• Elevated levels of norepinephrine Norepinephrine Precursor of epinephrine that is secreted by the adrenal medulla and is a widespread central and autonomic neurotransmitter. Norepinephrine is the principal transmitter of most postganglionic sympathetic fibers, and of the diffuse projection system in the brain that arises from the locus ceruleus. Receptors and Neurotransmitters of the CNS and epinephrine Epinephrine The active sympathomimetic hormone from the adrenal medulla. It stimulates both the alpha- and beta- adrenergic systems, causes systemic vasoconstriction and gastrointestinal relaxation, stimulates the heart, and dilates bronchi and cerebral vessels. Sympathomimetic Drugs
    • Elevated levels of endogenous opiates Opiates Opiates are drugs that are derived from the sap of the opium poppy. Opiates have been used since antiquity for the relief of acute severe pain. Opioids are synthetic opiates with properties that are substantially similar to those of opiates. Opioid Analgesics, which are related to blunted emotions 
  • MRI studies might show:
    • Hippocampal atrophy Atrophy Decrease in the size of a cell, tissue, organ, or multiple organs, associated with a variety of pathological conditions such as abnormal cellular changes, ischemia, malnutrition, or hormonal changes. Cellular Adaptation
    • Decreased corpus callosum size
    • Decreased prefrontal cortex size and action 
    • Increased amygdala Amygdala Almond-shaped group of basal nuclei anterior to the inferior horn of the lateral ventricle of the temporal lobe. The amygdala is part of the limbic system. Limbic System: Anatomy reactivity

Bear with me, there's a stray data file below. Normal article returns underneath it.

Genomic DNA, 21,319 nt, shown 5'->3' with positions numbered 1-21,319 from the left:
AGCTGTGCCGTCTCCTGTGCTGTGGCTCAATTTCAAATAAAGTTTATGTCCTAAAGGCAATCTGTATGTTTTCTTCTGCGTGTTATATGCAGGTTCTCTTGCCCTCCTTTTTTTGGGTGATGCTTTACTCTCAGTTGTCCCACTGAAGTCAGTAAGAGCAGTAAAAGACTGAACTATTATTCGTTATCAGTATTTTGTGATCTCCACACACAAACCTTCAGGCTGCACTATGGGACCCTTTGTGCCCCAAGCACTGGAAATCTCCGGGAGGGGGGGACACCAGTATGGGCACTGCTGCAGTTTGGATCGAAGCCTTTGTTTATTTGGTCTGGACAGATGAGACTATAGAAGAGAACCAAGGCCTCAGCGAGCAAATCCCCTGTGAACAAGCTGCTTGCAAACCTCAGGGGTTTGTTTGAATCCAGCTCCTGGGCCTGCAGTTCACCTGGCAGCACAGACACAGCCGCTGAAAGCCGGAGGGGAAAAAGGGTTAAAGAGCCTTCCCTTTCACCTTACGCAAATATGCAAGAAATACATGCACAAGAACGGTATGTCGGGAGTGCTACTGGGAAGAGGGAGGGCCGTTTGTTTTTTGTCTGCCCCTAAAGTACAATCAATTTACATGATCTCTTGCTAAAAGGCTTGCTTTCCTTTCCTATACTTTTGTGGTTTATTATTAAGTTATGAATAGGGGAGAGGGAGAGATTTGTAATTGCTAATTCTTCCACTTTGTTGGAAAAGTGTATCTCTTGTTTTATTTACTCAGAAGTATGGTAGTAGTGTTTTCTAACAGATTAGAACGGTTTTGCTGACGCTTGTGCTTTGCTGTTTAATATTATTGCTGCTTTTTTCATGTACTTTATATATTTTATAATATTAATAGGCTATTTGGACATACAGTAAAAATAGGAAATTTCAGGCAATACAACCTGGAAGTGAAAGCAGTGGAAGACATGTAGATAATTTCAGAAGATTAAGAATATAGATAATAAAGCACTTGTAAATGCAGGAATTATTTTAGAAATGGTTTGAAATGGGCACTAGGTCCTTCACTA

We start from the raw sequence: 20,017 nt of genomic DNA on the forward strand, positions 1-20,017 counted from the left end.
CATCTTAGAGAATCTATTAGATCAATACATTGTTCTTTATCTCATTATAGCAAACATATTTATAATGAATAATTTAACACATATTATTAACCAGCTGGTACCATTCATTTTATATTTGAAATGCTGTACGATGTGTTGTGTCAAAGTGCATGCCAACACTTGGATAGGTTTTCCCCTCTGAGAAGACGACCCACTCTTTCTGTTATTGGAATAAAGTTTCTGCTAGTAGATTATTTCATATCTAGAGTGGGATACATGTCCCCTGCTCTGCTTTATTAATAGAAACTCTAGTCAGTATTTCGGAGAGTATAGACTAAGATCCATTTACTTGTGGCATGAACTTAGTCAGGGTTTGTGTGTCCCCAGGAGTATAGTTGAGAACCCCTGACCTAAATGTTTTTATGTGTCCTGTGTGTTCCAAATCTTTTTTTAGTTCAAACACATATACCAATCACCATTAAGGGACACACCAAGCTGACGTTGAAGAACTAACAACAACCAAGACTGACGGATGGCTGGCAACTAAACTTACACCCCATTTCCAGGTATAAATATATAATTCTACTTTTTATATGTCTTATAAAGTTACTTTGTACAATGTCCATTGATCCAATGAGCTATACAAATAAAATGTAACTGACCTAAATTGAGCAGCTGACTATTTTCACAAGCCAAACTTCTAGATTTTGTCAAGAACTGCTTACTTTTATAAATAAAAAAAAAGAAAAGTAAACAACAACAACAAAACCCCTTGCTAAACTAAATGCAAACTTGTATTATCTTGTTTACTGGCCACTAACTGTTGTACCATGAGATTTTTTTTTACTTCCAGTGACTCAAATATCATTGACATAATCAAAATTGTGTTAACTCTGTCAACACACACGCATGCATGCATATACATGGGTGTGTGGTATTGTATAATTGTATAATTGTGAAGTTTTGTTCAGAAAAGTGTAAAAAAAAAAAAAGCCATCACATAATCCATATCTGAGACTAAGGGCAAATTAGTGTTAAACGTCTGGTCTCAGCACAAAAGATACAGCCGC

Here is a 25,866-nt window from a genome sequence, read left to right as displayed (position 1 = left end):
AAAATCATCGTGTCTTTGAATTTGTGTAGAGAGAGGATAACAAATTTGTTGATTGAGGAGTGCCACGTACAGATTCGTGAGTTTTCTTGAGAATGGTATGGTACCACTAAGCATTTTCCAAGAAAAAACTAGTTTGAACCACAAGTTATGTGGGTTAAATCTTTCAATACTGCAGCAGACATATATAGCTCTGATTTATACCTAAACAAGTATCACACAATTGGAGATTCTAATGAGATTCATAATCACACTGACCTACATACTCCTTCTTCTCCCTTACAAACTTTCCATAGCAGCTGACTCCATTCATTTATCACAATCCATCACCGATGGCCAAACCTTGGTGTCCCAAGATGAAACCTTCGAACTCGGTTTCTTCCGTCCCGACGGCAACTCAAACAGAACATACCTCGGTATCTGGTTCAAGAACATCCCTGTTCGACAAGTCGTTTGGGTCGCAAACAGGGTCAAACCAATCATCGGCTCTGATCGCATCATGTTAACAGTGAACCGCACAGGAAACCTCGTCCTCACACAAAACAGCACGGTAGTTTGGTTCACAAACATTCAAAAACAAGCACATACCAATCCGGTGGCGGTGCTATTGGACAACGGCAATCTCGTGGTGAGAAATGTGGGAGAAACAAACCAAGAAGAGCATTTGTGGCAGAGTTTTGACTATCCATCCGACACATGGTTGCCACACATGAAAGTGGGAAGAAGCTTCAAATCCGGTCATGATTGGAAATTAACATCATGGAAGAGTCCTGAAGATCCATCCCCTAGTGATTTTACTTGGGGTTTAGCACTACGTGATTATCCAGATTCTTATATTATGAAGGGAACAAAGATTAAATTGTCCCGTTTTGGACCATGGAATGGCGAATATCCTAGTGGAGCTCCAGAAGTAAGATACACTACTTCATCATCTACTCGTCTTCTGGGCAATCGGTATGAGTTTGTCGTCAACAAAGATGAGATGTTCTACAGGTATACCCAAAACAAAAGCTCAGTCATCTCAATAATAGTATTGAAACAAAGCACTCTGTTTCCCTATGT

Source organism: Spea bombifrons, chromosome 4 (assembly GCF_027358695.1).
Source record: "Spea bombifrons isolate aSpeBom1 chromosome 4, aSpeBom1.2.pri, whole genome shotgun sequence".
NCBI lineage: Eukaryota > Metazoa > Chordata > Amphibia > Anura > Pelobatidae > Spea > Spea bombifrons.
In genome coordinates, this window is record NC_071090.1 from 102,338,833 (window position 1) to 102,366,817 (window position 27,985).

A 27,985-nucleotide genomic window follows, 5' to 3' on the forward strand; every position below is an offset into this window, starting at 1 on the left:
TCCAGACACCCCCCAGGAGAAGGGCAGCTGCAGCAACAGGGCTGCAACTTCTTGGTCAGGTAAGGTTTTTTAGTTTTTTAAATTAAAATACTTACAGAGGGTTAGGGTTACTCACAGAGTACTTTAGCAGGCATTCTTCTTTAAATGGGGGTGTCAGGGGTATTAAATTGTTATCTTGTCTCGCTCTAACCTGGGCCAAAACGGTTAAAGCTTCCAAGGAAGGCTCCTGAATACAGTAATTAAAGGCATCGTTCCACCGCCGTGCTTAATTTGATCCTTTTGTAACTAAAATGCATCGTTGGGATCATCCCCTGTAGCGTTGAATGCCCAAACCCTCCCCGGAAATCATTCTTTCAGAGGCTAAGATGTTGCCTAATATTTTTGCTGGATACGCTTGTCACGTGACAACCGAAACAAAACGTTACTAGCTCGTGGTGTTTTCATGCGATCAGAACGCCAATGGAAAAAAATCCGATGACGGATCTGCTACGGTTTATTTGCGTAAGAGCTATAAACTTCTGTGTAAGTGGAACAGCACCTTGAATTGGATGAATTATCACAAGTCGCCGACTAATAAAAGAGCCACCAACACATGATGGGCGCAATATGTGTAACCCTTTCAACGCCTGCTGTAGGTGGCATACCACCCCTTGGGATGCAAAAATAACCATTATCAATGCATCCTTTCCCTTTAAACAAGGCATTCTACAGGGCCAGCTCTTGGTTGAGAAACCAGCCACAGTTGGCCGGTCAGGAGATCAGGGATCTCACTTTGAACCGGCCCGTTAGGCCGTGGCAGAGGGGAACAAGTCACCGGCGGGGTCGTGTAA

Management

Psychotherapy Psychotherapy Psychotherapy is interpersonal treatment based on the understanding of psychological principles and mechanisms of mental disease. The treatment approach is often individualized, depending on the psychiatric condition(s) or circumstance. Psychotherapy

  • Inhibit brain Brain The part of central nervous system that is contained within the skull (cranium). Arising from the neural tube, the embryonic brain is comprised of three major parts including prosencephalon (the forebrain); mesencephalon (the midbrain); and rhombencephalon (the hindbrain). The developed brain consists of cerebrum; cerebellum; and other structures in the brain stem. Nervous System: Anatomy, Structure, and Classification regions known to cause symptoms 
  • Shortens course of recovery
  • Trauma-oriented CBT:
    • Individual or group based
    • Group therapy Group therapy A form of therapy in which two or more patients participate under the guidance of one or more psychotherapists for the purpose of treating emotional disturbances, social maladjustments, and psychotic states. Psychotherapy is especially successful for veterans and survivors of natural disasters.
  • Eye movement desensitization and reprocessing (EMDR):
    • New therapy
    • The patient is told to focus Focus Area of enhancement measuring < 5 mm in diameter Imaging of the Breast on the lateral movement of the clinician Clinician A physician, nurse practitioner, physician assistant, or another health professional who is directly involved in patient care and has a professional relationship with patients. Clinician–Patient Relationship’s finger while visualizing the traumatic experience.
    • The patient processes the trauma while in a state of relaxation/distraction.

Pharmacotherapy